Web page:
One of the biggest problems that projects have is in feedback. Everyone in the project has a duty to tell others, and especially the team lead and the PM, if there are any concerns, but most of the time people don't. There are a few reasons for this, but in general people don't like being the one to give bad news. I'd like to find a way to go about avoiding that problem.
I came up with a basic survey and I'd like it included in my future projects. The goal would be to have it filled out by everyone on the project at the start of a new sprint. This would mean that the PM would be able to get a pulse easily. I think it would also allow people to hint that there might be bad news without having to be the one to come out and say it.
Here are the questions. There are only three because it really should be short and to the point. If someone takes more than 5 minutes to answer these then that is way too long. Each one is a one to five choice. 1 means "strongly disagree" and 5 means "strongly agree".
- We are more likely to meet our deadline because of this last sprint.
- This last sprint went better than I expected.
- I understood my tasks in this last sprint.
I admit, these are just a draft, but all three questions seem important. The first will help us know if someone thinks that something happened which will make the project fall behind. The second tells us how the project has felt to the person taking the survey. The third tells us that the person knew what the requirements meant.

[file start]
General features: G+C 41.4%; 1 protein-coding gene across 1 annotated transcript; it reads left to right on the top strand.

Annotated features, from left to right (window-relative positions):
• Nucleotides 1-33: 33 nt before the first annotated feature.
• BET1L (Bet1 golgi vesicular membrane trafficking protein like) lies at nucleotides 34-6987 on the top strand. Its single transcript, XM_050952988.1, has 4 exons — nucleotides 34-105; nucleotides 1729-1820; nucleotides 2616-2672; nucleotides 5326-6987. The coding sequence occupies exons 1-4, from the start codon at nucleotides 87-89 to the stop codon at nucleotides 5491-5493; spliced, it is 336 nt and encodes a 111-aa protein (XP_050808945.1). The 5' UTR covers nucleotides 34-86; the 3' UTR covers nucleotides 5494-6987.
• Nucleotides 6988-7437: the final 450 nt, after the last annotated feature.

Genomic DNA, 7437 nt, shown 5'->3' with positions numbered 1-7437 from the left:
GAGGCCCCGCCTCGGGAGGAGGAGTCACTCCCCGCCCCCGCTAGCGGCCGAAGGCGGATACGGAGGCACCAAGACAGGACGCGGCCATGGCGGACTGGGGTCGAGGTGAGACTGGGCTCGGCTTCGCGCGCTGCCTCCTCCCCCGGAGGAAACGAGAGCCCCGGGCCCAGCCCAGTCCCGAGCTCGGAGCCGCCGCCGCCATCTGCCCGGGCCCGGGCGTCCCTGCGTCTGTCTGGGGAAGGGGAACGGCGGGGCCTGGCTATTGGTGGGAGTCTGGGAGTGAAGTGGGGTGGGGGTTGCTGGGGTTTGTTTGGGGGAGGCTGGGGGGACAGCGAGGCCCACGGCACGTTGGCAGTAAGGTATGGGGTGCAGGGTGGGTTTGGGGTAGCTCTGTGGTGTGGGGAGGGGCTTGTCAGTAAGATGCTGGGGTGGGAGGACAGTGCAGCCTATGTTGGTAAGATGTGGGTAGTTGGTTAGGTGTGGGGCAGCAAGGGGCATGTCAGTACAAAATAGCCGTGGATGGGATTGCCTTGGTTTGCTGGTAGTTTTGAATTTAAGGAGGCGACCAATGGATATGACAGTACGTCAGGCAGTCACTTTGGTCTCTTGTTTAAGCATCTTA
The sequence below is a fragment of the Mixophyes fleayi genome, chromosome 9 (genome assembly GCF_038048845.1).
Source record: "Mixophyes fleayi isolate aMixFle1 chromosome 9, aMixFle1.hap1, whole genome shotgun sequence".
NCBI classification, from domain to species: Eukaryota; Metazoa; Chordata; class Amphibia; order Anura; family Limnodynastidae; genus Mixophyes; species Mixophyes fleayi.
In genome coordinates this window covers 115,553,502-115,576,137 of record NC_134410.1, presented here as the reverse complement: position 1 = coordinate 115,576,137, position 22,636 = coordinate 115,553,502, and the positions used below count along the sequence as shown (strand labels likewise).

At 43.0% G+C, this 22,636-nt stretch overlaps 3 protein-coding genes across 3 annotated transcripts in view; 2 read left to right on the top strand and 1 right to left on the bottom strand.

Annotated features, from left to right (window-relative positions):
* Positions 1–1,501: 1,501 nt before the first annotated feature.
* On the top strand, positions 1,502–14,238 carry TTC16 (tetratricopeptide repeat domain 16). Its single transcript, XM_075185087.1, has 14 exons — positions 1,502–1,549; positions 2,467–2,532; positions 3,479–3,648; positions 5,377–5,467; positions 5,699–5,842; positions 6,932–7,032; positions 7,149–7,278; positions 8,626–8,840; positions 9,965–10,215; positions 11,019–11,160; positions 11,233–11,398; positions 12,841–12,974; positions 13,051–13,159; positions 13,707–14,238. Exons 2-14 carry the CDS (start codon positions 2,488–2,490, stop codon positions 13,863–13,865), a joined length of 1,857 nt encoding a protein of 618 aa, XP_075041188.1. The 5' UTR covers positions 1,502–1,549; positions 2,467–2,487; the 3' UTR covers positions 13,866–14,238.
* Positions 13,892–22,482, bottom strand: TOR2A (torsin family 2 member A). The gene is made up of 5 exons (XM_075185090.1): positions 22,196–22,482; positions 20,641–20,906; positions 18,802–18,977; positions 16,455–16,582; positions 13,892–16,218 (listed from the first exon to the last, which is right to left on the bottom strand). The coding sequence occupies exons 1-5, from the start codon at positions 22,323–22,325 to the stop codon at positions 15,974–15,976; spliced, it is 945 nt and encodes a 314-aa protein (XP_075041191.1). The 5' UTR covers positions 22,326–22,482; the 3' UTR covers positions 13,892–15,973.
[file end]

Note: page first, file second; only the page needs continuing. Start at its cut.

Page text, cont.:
An alternate three might be:
- I think this next sprint will cause us to get ahead of schedule.
- I think that this sprint will go well.
- I understand my tasks in this sprint and I know steps that I can take to start on them.
But I'm not sure I like thinking about these things in "the future tense". Estimates are very hard to get right, so making a guess about emotions is not a good idea. They are two very different ideas, too: "did it rain yesterday" is very different from "will it rain today".
Like all surveys, this will only work with larger amounts of data, so it might not work for a one-person project or a project that only has two sprints. It also requires that people are honest and that someone can make them follow the practice. But if you can get buy-in from your team, then this can be put together quickly and easily. You'll be able to see data and bring up problems faster.
It also means you'll start seeing emerging trends which might not be seen directly at first. It's easy for someone to say, "well, I just had a bad sprint but I won't complain". There could be five people with that exact same thought and no one would know. This survey, however, can bring that up faster.